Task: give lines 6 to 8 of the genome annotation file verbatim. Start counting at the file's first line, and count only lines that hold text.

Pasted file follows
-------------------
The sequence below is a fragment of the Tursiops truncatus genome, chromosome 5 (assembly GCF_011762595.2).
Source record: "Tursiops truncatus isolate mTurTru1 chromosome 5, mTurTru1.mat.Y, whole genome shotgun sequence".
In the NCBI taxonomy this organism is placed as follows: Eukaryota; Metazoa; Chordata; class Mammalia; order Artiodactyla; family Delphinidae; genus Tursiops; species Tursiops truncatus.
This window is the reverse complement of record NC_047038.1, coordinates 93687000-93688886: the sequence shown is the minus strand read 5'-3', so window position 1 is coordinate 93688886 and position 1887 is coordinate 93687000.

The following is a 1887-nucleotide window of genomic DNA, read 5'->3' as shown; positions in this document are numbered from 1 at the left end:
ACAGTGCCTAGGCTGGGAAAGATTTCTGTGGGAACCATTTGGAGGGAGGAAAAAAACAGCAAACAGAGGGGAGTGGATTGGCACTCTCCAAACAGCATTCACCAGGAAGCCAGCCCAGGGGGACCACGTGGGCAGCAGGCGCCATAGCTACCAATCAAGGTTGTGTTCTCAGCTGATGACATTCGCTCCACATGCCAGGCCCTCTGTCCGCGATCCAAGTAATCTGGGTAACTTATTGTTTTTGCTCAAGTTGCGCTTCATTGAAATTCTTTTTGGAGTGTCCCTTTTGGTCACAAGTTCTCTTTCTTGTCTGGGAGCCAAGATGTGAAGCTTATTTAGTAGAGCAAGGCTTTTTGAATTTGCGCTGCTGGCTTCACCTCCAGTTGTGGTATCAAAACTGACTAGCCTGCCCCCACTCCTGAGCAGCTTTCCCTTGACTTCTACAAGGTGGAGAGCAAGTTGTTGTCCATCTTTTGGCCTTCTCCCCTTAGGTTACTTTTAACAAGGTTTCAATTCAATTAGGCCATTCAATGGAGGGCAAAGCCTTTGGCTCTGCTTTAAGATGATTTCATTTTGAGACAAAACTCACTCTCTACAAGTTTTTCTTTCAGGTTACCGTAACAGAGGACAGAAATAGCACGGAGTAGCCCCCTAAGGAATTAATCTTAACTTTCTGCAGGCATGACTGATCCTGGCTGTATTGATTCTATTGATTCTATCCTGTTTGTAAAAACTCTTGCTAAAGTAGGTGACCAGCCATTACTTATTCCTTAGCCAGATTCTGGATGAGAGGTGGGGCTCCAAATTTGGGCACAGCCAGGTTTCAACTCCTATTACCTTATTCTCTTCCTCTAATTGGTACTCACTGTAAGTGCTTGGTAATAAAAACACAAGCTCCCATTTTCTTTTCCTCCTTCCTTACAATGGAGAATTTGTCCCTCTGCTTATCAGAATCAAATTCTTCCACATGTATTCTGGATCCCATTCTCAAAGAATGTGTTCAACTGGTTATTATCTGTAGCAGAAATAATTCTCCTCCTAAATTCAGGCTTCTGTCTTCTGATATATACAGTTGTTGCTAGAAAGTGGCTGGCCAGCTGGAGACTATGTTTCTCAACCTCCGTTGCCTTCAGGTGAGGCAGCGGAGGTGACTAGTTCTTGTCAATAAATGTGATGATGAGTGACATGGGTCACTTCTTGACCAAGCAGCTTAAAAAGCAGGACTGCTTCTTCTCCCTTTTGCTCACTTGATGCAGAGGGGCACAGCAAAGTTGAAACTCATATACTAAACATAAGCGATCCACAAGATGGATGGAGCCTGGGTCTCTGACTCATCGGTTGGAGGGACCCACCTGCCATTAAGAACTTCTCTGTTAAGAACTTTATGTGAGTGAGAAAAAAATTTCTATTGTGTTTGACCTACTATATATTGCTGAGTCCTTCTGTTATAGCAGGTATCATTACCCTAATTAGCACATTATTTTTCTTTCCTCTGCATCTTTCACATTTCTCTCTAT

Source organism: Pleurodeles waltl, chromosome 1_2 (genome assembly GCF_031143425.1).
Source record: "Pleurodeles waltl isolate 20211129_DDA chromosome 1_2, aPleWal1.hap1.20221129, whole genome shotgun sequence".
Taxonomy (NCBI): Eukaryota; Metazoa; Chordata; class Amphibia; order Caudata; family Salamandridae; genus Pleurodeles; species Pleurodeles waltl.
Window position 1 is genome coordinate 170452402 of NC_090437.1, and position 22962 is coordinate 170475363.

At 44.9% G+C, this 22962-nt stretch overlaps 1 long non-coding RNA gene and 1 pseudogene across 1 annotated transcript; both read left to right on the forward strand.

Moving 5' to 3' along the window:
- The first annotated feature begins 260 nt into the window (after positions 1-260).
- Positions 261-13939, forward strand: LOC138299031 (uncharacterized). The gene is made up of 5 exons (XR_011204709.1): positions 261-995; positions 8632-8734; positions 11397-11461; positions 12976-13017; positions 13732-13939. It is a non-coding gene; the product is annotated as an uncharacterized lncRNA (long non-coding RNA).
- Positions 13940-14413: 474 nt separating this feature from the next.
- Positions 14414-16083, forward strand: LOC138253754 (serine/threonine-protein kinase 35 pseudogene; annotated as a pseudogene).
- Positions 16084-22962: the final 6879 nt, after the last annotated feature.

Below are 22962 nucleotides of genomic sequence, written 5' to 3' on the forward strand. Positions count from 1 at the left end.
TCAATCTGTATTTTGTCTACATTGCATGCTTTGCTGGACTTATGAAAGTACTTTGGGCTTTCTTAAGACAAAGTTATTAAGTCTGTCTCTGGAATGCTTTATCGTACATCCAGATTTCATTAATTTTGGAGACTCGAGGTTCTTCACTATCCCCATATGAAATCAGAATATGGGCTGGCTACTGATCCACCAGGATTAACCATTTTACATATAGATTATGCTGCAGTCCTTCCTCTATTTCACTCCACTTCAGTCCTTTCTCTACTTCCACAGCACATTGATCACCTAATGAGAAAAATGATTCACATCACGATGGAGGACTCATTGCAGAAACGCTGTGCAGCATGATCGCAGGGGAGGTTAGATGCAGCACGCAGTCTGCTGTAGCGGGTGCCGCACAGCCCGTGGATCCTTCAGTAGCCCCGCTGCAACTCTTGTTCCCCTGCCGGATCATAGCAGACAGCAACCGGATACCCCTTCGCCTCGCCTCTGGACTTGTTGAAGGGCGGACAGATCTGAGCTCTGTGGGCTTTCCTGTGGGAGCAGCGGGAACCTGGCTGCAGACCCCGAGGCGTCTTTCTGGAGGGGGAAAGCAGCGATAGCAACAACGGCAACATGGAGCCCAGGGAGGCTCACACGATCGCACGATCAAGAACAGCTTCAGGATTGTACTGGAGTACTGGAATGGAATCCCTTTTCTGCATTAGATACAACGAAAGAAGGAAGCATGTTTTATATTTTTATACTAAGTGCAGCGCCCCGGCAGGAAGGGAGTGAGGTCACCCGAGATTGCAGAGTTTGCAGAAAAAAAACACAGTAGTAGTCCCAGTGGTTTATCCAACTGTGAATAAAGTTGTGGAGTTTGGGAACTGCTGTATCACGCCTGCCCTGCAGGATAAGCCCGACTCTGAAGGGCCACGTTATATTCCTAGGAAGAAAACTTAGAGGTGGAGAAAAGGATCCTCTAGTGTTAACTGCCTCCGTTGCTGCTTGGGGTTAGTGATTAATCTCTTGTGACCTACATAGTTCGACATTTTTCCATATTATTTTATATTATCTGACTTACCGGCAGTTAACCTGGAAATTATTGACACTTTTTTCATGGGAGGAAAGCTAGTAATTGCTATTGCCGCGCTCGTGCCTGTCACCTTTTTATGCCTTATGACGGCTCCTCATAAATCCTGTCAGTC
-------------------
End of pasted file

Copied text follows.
ACAGTGCCTAGGCTGGGAAAGATTTCTGTGGGAACCATTTGGAGGGAGGAAAAAAACAGCAAACAGAGGGGAGTGGATTGGCACTCTCCAAACAGCATTCACCAGGAAGCCAGCCCAGGGGGACCACGTGGGCAGCAGGCGCCATAGCTACCAATCAAGGTTGTGTTCTCAGCTGATGACATTCGCTCCACATGCCAGGCCCTCTGTCCGCGATCCAAGTAATCTGGGTAACTTATTGTTTTTGCTCAAGTTGCGCTTCATTGAAATTCTTTTTGGAGTGTCCCTTTTGGTCACAAGTTCTCTTTCTTGTCTGGGAGCCAAGATGTGAAGCTTATTTAGTAGAGCAAGGCTTTTTGAATTTGCGCTGCTGGCTTCACCTCCAGTTGTGGTATCAAAACTGACTAGCCTGCCCCCACTCCTGAGCAGCTTTCCCTTGACTTCTACAAGGTGGAGAGCAAGTTGTTGTCCATCTTTTGGCCTTCTCCCCTTAGGTTACTTTTAACAAGGTTTCAATTCAATTAGGCCATTCAATGGAGGGCAAAGCCTTTGGCTCTGCTTTAAGATGATTTCATTTTGAGACAAAACTCACTCTCTACAAGTTTTTCTTTCAGGTTACCGTAACAGAGGACAGAAATAGCACGGAGTAGCCCCCTAAGGAATTAATCTTAACTTTCTGCAGGCATGACTGATCCTGGCTGTATTGATTCTATTGATTCTATCCTGTTTGTAAAAACTCTTGCTAAAGTAGGTGACCAGCCATTACTTATTCCTTAGCCAGATTCTGGATGAGAGGTGGGGCTCCAAATTTGGGCACAGCCAGGTTTCAACTCCTATTACCTTATTCTCTTCCTCTAATTGGTACTCACTGTAAGTGCTTGGTAATAAAAACACAAGCTCCCATTTTCTTTTCCTCCTTCCTTACAATGGAGAATTTGTCCCTCTGCTTATCAGAATCAAATTCTTCCACATGTATTCTGGATCCCATTCTCAAAGAATGTGTTCAACTGGTTATTATCTGTAGCAGAAATAATTCTCCTCCTAAATTCAGGCTTCTGTCTTCTGATATATACAGTTGTTGCTAGAAAGTGGCTGGCCAGCTGGAGACTATGTTTCTCAACCTCCGTTGCCTTCAGGTGAGGCAGCGGAGGTGACTAGTTCTTGTCAATAAATGTGATGATGAGTGACATGGGTCACTTCTTGACCAAGCAGCTTAAAAAGCAGGACTGCTTCTTCTCCCTTTTGCTCACTTGATGCAGAGGGGCACAGCAAAGTTGAAACTCATATACTAAACATAAGCGATCCACAAGATGGATGGAGCCTGGGTCTCTGACTCATCGGTTGGAGGGACCCACCTGCCATTAAGAACTTCTCTGTTAAGAACTTTATGTGAGTGAGAAAAAAATTTCTATTGTGTTTGACCTACTATATATTGCTGAGTCCTTCTGTTATAGCAGGTATCATTACCCTAATTAGCACATTATTTTTCTTTCCTCTGCATCTTTCACATTTCTCTCTAT

Source organism: Pleurodeles waltl, chromosome 1_2 (genome assembly GCF_031143425.1).
Source record: "Pleurodeles waltl isolate 20211129_DDA chromosome 1_2, aPleWal1.hap1.20221129, whole genome shotgun sequence".